Thursday, February 6, 2014

Sports Writing for English Majors

Over the course of the semester, I have made frequent, yet subtle, attempts to encourage my fellow graduate students to share my love of sports. I provided my colleagues with a detailed synopsis of the previous day's Seahawks game each Monday morning. When FIFA announced the World Cup groupings, I took up class time to explain the announcement's importance. When college basketball started up, I taught my classmates my favorite cheer: "Go, Gonzaga! G-O-N-Z-A-G-A!" I figured English majors would like all of the spelling.

Alas, few of my colleagues have joined me in my absolute and total love of sports. While my friends quote their favorite lines from whatever movie won the Superbowl of Indie films, I watch rugby highlight clips and a video capturing Randy Johnson exploding a bird with a well-timed fastball. Although those in my cohort congratulated me for Seattle's victory over Denver, it was with the same tepid enthusiasm with which I treat the pizza coupons that arrive in my mailbox.

So, I am now attempting a new way into their hearts. I will bring sports to the people through literature. One of my favorite blogs, The Airship, recently posted a list of the best sports books of all time, and I wholeheartedly agree with their decisions--especially number five. Also, the blog Narratively put up an interesting story about the extraordinary efforts that go into a live NFL television production. And, if you do not want to do any further reading, I watched Moneyball for the first time over the weekend, and it was awesome and does not require expansive baseball knowledge for enjoyment. (If you understand the terms "ball," "player," and "money," you'll be fine. Also, Philip Seymour Hoffman, may he rest in peace, plays the coach.)


  1. Thanks for posting this list of books. I haven't read any of those although I've heard of some of them. If you're ever interested in reading about the culture and part of the history of Alabama football, I highly Warren St. John's Rammer Jammer Yellow Hammer, Allen Berra's The Last Coach, and Keith Dunnavant's The Missing Ring. You can borrow a my copy of any of these if you're interested.

    Although some people look down on the sports writing, there is some really good writing out there if you look, usually in book form. In baseball though, because of the influence of the SABR community, the advanced analytics and metrics used are quite interesting. But that type of writing is usually done on blogs like FanGraphs, et al. and websites devoted to fantasy baseball.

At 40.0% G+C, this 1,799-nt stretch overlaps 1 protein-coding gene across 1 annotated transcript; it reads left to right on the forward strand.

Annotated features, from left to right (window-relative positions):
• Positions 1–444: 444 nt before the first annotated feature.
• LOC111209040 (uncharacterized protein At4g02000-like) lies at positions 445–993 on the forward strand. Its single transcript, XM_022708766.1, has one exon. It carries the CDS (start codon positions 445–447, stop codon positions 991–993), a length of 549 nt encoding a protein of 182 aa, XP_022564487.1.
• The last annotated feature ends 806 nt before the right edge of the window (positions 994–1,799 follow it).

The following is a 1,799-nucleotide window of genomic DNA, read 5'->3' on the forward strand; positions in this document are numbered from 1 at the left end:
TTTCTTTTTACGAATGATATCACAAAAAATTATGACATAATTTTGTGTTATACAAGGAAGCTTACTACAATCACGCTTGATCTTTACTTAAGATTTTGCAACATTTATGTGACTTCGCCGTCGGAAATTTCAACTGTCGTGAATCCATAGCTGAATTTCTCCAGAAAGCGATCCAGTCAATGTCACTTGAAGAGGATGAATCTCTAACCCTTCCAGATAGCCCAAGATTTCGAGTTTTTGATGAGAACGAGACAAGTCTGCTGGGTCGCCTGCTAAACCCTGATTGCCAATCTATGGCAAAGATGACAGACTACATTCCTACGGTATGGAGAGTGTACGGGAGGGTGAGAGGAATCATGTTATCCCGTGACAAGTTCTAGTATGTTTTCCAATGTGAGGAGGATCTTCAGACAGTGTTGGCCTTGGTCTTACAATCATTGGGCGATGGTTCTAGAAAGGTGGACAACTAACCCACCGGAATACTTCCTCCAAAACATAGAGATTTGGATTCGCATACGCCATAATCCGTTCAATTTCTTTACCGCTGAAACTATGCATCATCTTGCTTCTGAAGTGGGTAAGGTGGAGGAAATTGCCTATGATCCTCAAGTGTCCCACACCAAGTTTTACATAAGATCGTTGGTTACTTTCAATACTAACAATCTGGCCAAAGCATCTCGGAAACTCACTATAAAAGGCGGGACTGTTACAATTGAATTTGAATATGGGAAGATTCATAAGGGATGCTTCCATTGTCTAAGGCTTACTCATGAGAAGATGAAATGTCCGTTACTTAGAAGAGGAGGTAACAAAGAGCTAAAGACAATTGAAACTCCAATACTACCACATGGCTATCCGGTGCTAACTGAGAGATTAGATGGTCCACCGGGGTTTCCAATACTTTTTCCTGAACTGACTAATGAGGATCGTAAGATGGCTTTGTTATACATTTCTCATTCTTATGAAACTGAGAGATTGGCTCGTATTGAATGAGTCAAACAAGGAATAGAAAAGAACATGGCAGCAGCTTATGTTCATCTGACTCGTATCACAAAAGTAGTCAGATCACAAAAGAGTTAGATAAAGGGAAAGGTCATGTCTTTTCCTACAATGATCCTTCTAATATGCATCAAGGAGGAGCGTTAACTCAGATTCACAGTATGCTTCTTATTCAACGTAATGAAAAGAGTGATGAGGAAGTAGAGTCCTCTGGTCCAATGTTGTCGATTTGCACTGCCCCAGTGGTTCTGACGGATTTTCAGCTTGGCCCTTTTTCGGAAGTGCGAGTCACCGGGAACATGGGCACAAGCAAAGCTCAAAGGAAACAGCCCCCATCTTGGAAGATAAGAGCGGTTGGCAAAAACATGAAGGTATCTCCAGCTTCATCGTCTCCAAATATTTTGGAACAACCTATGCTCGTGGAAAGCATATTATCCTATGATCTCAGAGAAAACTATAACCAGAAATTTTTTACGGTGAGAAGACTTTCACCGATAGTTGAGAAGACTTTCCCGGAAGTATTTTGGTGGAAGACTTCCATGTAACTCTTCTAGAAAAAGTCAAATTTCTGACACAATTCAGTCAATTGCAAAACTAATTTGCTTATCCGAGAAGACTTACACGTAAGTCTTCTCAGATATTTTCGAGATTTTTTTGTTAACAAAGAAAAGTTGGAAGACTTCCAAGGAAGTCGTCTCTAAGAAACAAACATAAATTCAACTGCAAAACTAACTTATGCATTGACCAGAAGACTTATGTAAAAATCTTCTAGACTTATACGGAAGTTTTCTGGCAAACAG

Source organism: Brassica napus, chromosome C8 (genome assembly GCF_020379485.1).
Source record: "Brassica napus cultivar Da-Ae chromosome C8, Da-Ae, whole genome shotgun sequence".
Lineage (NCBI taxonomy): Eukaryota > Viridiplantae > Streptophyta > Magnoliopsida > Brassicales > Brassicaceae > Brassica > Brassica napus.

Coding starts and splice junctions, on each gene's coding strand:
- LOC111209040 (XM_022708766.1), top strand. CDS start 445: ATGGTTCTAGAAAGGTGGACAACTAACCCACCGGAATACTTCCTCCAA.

2. I feel like we need to stop sleeping on sports writing. Good sports writing is fantastic stuff. And the sports world is a great place to reflect on culture at large. Gender, Economics, Race, Class, Education Policy, Language--everything intersects with sports and gets acted out in really interesting ways.

    Also, I have a thing for uniforms.

    Thanks for the sports/tech linkage. Crazy cool stuff.

    And I'll take this as an opportunity to plug my favorite sports blogger, David Grubb (yes. I have a favorite sports blogger). Check it.

  3. Dr. Taylor, I should have known that there are (at least) three books on Tide Football, and that you would be the guy to go see about them!

    And Terri, yeah, sports are often where issues in our society play out on a national stage. I mean, there is a lot of bad sports writing, but the good sports writing is really, really good. I'm about to go check out that blog.

  4. I have long enjoyed listening to sports analysts, specifically those who are commentators with sensibilities borrowed from entertainment woven into their opinions and the delivery of those opinions. I do not remember if Lombardi was much of a funny man; but I always had the sense that he knew how to make words count and had an impressive repertoire of rhetorical skills. I agree with you, Sean. If only I knew more about sports, I'd be bobbing and weaving it into all sorts of examples (does this one count?).